The long-awaited report from B.C.'s special legislative committee on cosmetic pesticides was not worth the wait. The committee had been mulling over a province-wide ban on lawn chemicals for close to a year, ever since Premier Christy Clark announced her support for a ban and appointed the committee to consider how to proceed.
Unfortunately, it seems the committee missed the point. It is deeply disappointing that after all that mulling, the report, released May 17, does not even recommend a ban. Instead, it proposes a series of toothless measures and tries to pass the buck on the main issue: "Committee members representing the majority are satisfied with how the [federal Pest Management Regulatory Agency] registers and reevaluates pesticides and are confident with the scientific integrity of the federal processes."
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The use of pesticides to improve the appearance of lawns and gardens represents a needless risk to the environment and human health. A ban would help to protect those most vulnerable, notably children. But in areas of shared jurisdiction, it's always tempting for lawmakers to make it sound like someone else is responsible for a decision. Pesticide regulation is no exception, and B.C.'s legislative committee jumped feet first into this trap. Rather than delivering serious recommendations for shaping a B.C. ban, this report defers the issue back to federal regulators.
But the federal regulatory regime has gaps. For starters, the federal risk assessments assume that pesticides are used according to label instructions — a leap of faith. Then there's the limitation that each pesticide is assessed on its own with no consideration of the combined effects of multiple chemical exposures. Nor does the federal registration system weigh the need for pesticides whose only purpose is to improve the appearance of lawns and gardens.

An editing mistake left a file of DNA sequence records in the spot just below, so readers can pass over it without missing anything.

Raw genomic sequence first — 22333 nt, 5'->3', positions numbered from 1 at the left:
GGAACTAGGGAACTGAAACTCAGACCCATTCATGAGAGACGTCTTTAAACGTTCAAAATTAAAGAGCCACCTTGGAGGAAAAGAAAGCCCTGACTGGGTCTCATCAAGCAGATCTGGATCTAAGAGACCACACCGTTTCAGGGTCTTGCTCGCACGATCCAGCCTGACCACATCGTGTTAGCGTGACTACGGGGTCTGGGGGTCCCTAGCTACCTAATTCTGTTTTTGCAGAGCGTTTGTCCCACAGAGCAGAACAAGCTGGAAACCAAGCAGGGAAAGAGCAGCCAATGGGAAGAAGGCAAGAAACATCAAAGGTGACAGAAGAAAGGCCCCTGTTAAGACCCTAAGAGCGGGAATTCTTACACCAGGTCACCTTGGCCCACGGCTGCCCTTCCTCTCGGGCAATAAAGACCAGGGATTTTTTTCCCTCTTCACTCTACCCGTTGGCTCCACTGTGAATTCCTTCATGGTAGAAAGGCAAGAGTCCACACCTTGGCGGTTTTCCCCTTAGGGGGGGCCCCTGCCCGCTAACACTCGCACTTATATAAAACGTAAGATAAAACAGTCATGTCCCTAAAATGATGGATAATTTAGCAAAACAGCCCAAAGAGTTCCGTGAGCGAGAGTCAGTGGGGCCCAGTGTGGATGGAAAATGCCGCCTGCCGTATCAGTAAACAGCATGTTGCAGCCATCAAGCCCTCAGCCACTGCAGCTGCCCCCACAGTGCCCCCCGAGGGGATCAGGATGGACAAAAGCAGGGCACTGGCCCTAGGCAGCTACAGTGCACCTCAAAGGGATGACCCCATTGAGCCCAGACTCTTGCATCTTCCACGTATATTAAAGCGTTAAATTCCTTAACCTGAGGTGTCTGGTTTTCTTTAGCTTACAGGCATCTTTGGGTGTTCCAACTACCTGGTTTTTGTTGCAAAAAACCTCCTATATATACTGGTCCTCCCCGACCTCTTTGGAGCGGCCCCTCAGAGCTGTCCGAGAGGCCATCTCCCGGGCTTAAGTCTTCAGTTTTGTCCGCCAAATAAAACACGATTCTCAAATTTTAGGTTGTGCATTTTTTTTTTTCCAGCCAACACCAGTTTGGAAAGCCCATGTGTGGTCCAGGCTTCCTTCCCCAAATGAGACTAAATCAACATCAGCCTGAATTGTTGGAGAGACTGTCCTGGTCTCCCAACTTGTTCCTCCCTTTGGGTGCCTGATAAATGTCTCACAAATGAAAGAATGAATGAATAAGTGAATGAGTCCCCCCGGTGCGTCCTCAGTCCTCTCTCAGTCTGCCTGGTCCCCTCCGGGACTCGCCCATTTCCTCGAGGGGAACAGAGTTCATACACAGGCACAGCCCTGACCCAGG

In other words, is the risk, however small, worth it? Moreover, many pesticides previously approved through the federal risk assessment process have later been banned as new information emerged about health and environmental hazards, and dozens of active ingredients in pesticides approved in Canada are not permitted in other countries. It is well within a province's mandate to take precautionary action now to eliminate unnecessary chemical exposures.
Six Canadian provinces — and 40 B.C. municipalities — have already banned the cosmetic use of pesticides. These governments are taking seriously the provincial role in pesticide regulation. Applying the precautionary principle, they moved to address gaps in the federal regime when it comes to the completely unnecessary hazards posed by the use of pesticides to improve the appearance of lawns and gardens.
Of the 7,300 comments submitted to the B.C. legislative committee this winter, nearly 5,000 supported a ban. The committee report also notes that some MLAs on the committee (although not the majority) were likewise in favour of a ban. A province-wide ban on the use and sale of cosmetic pesticides is an appropriate and manageable expression of provincial authorities that would protect public health and the environment from an avoidable chemical hazard.
It's been a year since the premier pledged her support for a ban. "We are going to do it," she told reporters. The committee process stalled the issue in the legislature for a year. The premier should go beyond the recommendations in the committee report and finally make good on her promise. It's time for B.C. to catch up with the rest of the country and go for truly green lawns and gardens.